If they haven’t already settled on a 2016 salary, seven D-backs players will file for arbitration on January 12th, next Tuesday, with exchanging figures with the team a few days later, on Friday, January 15th. So what’s going on with those cases right now? On Monday, I ran through pre-figure exchange strategies for both sides with respect to Rubby De La Rosa, Randall Delgado, Patrick Corbin and A.J. Pollock. Today, let’s take the same look at the first-year case of Shelby Miller, the second-year case of Welington Castillo, and the third-year case of Daniel Hudson. The Miller arbitration will be something of an archetype, but still unusual; Castillo’s situation is going to be pretty strange; and the Hudson arbitration is going to be downright bizarre. For a baseball lawyer, this would have to be as fun as it gets.
To review, player and team can make just about any kind of deal they want, except that they can’t agree on a salary that would be a reduction of 10% or greater off of a player’s previous year salary, or 20% or greater off of the salary the player made the year before. They could negotiate a one-year deal, knock off more than one arbitration season at once, work out an extension that involves would-be free agent years, or go to a hearing. Over the next week or so, agents and the team’s representatives will be working to land on a 2016 contract, but they will also be working hard to move the other party’s filing figure — and they will be working hard to get a read on what that filing figure will be. Team wants the salaries low, players want the salaries high. But for the positions below, I’m also assuming for the team that depressing 2018 salaries is a priority (2016-2017 doesn’t change the strategies below anyway), and that players would place some value on securing a “first fortune” that constitutes lifelong financial security.
Shelby Miller — MLBTR Projection $4.9M
Player: Representing Miller, I’m in a tough spot. On the one hand, Miller is coming off of a fantastic season, one that all but erased a mediocre 2014 from the back of his baseball card. It’s not a flash in the pan, exactly, as the very high MLBTR projection suggests; Miller’s great 2013 season is also in play. If Miller had stayed with the Braves, I’d have worked on an extension, but I wouldn’t have felt like it was a need. Another very strong year would change the math in a big way at the right time, and since Miller’s 2015 was based in part on some very real adjustments, it’s not outside the realm of possibility. In addition, even if Miller didn’t match his 2015, there’s no way he gets non-tendered at the end of the year (even in the event of Tommy John this season), which means that it in all practical respects, Miller is already going to be set for life if he goes to arbitration this year.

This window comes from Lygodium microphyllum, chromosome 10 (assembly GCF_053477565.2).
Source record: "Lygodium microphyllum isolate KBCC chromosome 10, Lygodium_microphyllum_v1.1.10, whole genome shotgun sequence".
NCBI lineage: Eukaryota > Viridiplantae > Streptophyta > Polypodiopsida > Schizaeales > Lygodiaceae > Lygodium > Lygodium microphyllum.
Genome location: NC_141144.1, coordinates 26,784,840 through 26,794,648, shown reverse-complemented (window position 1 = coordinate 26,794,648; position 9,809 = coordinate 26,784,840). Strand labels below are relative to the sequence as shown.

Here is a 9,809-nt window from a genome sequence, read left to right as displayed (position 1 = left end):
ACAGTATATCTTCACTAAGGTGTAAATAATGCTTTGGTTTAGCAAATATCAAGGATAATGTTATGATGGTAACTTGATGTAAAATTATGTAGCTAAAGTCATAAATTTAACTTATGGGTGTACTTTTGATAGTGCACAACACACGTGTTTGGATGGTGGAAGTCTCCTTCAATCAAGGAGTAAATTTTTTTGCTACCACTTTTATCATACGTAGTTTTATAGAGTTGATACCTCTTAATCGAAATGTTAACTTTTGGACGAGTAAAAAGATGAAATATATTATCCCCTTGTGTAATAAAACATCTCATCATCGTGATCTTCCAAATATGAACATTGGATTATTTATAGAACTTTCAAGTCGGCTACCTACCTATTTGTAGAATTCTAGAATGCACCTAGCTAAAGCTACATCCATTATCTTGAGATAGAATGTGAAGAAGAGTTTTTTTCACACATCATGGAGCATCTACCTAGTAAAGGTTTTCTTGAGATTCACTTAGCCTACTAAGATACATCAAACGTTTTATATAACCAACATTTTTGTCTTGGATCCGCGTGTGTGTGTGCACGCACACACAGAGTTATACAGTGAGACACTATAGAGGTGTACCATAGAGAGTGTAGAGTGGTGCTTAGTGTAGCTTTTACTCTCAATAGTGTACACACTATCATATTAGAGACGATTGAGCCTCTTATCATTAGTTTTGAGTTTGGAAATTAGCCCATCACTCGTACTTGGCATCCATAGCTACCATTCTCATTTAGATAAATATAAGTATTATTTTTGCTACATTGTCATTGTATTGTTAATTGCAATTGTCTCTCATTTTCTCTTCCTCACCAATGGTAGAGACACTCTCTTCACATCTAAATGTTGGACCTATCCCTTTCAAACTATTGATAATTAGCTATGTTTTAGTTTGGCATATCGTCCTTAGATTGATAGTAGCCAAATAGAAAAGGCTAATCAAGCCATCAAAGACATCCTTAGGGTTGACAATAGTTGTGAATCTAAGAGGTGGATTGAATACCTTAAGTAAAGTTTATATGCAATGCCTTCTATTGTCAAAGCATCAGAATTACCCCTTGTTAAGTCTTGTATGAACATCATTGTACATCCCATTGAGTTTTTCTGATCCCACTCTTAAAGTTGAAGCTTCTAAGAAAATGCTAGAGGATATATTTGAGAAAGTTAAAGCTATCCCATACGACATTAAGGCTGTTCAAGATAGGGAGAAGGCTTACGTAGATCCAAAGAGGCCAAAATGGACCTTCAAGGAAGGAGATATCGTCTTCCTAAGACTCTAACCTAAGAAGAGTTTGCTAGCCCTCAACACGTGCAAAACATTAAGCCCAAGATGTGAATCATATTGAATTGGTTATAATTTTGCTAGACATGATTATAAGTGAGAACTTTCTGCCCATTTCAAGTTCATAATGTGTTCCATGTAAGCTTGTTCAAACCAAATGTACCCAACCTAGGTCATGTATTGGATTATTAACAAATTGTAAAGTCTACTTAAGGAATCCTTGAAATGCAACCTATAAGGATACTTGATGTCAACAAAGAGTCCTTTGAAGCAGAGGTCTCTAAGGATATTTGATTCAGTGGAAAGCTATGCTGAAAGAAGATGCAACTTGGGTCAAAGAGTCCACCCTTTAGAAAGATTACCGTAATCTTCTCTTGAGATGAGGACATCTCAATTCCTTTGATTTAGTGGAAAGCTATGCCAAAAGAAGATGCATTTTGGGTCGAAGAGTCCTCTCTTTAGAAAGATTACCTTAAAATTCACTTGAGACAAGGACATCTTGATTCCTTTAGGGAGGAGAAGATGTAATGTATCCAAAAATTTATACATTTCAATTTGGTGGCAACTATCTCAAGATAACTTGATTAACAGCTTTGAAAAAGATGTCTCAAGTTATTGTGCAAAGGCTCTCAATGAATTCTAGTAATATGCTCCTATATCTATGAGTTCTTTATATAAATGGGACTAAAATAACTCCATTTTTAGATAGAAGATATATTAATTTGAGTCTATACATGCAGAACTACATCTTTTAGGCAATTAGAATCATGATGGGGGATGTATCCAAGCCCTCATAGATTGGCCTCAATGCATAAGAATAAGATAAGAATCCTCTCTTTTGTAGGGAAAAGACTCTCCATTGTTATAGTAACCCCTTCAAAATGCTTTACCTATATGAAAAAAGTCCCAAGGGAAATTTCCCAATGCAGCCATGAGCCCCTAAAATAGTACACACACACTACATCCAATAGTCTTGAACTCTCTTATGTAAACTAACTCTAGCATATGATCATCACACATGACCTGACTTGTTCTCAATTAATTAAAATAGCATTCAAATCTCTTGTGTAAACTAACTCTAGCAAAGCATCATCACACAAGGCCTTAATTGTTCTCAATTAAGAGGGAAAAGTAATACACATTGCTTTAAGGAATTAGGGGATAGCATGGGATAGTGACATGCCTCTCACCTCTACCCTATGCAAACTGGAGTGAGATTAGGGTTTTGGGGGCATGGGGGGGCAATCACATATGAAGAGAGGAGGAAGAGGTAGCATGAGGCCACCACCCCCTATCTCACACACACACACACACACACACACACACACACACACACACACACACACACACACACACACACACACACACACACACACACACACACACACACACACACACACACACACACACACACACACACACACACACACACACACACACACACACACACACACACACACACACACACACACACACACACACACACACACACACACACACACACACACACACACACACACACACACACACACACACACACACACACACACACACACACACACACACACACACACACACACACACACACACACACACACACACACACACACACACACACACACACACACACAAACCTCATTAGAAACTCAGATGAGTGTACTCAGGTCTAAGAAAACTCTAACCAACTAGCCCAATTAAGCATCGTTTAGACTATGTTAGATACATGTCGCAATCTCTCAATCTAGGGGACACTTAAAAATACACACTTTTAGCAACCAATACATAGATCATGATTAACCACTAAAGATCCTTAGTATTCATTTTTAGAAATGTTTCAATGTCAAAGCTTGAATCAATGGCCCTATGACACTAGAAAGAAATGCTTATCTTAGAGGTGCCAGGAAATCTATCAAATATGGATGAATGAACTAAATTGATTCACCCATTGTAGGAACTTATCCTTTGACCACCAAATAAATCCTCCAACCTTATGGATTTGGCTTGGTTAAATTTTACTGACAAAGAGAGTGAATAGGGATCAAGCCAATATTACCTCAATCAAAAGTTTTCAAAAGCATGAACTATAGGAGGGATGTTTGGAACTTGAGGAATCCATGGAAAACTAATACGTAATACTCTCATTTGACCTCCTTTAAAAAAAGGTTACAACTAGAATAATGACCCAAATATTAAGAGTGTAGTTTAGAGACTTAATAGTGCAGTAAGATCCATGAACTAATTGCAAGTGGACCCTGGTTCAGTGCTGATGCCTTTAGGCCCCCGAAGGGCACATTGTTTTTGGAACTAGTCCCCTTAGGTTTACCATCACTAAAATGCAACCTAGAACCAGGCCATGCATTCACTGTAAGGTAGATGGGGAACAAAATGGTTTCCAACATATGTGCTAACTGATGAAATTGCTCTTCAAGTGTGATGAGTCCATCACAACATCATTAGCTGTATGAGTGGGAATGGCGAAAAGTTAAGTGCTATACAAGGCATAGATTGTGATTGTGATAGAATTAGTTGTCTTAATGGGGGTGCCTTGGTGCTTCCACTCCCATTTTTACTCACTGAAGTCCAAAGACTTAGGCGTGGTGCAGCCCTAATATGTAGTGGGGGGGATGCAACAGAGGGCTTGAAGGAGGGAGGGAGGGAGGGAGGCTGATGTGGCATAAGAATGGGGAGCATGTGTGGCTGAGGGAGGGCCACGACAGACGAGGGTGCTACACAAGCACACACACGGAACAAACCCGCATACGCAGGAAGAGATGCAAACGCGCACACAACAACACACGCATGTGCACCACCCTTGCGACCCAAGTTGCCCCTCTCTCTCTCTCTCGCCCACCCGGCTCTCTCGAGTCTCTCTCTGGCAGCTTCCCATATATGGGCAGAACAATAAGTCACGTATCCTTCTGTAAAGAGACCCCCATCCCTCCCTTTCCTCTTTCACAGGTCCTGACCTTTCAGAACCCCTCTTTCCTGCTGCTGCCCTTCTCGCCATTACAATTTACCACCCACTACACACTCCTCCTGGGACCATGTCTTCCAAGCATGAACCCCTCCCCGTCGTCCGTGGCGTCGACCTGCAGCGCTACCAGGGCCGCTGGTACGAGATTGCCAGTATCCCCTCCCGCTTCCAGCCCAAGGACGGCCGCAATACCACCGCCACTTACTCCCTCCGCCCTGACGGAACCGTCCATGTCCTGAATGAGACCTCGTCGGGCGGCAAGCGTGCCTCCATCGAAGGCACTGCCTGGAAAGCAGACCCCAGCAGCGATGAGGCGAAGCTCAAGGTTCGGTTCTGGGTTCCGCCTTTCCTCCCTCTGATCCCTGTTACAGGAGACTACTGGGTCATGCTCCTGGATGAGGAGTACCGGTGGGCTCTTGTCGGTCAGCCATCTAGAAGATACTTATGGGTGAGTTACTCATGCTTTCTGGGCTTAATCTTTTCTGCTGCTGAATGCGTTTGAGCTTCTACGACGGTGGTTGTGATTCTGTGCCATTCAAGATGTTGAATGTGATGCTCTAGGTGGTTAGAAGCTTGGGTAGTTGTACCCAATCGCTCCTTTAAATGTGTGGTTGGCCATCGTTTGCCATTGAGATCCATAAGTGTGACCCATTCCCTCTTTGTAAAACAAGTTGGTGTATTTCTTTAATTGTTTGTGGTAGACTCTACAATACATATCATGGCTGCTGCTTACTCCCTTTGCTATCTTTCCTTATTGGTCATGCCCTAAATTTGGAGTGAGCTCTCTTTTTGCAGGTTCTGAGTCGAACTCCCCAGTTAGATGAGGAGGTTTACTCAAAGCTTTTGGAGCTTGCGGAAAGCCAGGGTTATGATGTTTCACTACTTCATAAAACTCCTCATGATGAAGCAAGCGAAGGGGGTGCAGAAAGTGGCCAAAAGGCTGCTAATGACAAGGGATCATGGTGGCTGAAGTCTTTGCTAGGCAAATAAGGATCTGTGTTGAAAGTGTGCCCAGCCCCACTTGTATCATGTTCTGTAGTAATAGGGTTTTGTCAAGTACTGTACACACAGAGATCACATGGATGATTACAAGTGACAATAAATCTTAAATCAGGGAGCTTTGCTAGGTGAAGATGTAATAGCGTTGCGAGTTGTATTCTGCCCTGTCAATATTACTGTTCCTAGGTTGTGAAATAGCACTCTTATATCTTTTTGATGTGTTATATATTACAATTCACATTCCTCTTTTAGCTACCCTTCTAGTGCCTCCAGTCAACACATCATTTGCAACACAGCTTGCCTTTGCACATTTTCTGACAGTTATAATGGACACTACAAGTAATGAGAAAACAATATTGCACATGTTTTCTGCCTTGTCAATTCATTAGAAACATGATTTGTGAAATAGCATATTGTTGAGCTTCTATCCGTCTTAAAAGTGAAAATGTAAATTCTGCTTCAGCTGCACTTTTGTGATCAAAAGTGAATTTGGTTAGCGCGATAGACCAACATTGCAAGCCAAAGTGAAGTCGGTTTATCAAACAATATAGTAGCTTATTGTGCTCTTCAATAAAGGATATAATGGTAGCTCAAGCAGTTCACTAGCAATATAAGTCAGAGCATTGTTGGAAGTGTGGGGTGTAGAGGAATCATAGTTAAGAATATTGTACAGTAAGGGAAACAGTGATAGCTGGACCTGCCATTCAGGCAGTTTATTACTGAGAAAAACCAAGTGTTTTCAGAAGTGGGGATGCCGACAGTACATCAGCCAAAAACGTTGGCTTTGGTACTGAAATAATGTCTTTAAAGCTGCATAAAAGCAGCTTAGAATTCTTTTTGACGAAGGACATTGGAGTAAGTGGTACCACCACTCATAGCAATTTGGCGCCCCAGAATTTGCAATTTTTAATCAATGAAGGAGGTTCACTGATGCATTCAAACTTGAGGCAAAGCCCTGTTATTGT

There is, unfortunately, the other hand. If Miller had stayed with the Braves, I’d be more willing to turn down an extension than I normally would be for a player coming off of a career-ish rebound year. But this is Arizona now. It may very well be that Miller will do better than most people think; the more you know how Miller does what he’s been doing, the more confidence you get. But Miller could be equally as good as he was last year and still be a less-than-glimmering jewel a year from now (say, 3.50 ERA instead of 3.06 ERA). Whether it’s dry baseballs, the elevation, the heat or a combination of things, pitchers do worse with the D-backs. For that reason (and because it looks to me like the D-backs don’t understand how that works), I’m looking to capitalize on 2015 and sign an extension (probably three year deal), even if they won’t fully credit Miller for being the pitcher he was in 2015.
In terms of filing figures, I almost can’t lose; anything around $5M is a great number and a great platform for years 2 and 3. I don’t want to be too aggressive, because I am going to want to settle with the team if possible even after figures are exchanged (and being too far apart would make the team feel like the number was high just to push up the midpoint, making them more likely to go to trial). Normally, the farther the other party from the probable midpoint, the farther you want to be; here, though, I’m just trying to stay ahead. If I think the D-backs are thinking $4.2M for a figure, I’m at $5.8. If they seem like they’re entertaining $4.8M, I’m kicking around $6.5M.
Team: For the team, this position is almost too obvious to write. It may be that baseball operations thinks Miller is every bit as good as his 2015, or better, but just about everyone in the organization would admit that chance favors Miller’s stock going down rather than up after pitching one year at Chase Field. Add to that the counterveiling policy that going year to year with any pitcher is probably a good idea if you can swing it. You could make an argument here that a two-year extension could make sense, as an attempt to keep Miller’s 2017 down to lower his platform for 2018 (when financial constraints could help determine whether the Contention Window stays open). It’s hard to see the appeal, though.